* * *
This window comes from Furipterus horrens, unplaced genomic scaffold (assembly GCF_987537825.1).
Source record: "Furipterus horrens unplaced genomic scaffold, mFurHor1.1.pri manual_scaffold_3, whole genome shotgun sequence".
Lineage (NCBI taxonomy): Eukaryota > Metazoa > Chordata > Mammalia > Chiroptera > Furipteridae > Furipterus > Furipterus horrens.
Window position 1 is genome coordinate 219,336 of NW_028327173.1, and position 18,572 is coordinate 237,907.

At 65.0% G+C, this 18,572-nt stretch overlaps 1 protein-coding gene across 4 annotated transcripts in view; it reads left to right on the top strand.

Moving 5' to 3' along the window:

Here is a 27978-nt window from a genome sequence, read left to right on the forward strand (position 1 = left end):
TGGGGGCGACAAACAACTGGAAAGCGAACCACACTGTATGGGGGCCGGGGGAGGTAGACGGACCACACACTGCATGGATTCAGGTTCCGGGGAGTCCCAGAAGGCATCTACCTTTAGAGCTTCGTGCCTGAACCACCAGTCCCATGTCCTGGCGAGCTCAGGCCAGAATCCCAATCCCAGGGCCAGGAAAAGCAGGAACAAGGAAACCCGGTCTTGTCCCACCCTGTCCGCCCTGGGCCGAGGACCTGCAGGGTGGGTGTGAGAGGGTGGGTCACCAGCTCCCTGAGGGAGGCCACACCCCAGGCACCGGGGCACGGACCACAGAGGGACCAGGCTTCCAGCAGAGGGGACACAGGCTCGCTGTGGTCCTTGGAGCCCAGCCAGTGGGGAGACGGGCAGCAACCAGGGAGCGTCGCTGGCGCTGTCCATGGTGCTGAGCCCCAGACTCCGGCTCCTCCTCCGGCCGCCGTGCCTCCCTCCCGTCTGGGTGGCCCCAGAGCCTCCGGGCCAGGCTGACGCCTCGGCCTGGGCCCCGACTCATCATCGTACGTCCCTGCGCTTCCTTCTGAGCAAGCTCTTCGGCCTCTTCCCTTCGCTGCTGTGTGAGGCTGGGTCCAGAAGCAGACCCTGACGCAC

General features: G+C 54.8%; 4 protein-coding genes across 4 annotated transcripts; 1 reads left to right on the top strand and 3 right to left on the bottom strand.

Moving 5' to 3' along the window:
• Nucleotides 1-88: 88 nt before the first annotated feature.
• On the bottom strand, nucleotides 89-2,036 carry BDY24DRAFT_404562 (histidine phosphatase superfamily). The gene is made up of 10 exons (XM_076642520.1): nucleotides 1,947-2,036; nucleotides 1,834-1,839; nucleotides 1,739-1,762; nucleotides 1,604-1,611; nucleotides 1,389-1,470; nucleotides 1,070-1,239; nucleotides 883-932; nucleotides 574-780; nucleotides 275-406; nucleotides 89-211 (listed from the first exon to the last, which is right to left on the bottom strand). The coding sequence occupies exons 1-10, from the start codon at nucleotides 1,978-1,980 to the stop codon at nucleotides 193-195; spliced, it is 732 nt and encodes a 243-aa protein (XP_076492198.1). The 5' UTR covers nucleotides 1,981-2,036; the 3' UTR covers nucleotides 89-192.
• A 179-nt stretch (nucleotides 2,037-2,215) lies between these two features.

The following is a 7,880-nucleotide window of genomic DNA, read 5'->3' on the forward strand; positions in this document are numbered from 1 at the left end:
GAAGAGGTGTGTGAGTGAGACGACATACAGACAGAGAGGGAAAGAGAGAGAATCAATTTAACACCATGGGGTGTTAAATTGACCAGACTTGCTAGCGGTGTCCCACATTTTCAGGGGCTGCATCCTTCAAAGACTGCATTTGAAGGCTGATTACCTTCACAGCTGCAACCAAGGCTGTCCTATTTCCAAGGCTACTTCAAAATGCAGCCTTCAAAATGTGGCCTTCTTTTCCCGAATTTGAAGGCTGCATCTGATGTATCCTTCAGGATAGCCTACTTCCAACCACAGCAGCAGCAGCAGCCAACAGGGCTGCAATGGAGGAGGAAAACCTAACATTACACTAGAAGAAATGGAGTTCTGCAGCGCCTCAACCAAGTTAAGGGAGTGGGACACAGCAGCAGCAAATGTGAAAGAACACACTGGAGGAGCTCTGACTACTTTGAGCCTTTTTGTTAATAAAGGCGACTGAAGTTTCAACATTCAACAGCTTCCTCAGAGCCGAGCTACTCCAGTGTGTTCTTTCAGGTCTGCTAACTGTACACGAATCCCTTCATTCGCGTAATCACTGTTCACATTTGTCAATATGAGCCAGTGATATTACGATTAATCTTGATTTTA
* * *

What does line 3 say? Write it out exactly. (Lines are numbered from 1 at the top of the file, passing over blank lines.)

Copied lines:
Lineage (NCBI taxonomy): Eukaryota > Metazoa > Chordata > Mammalia > Chiroptera > Furipteridae > Furipterus > Furipterus horrens.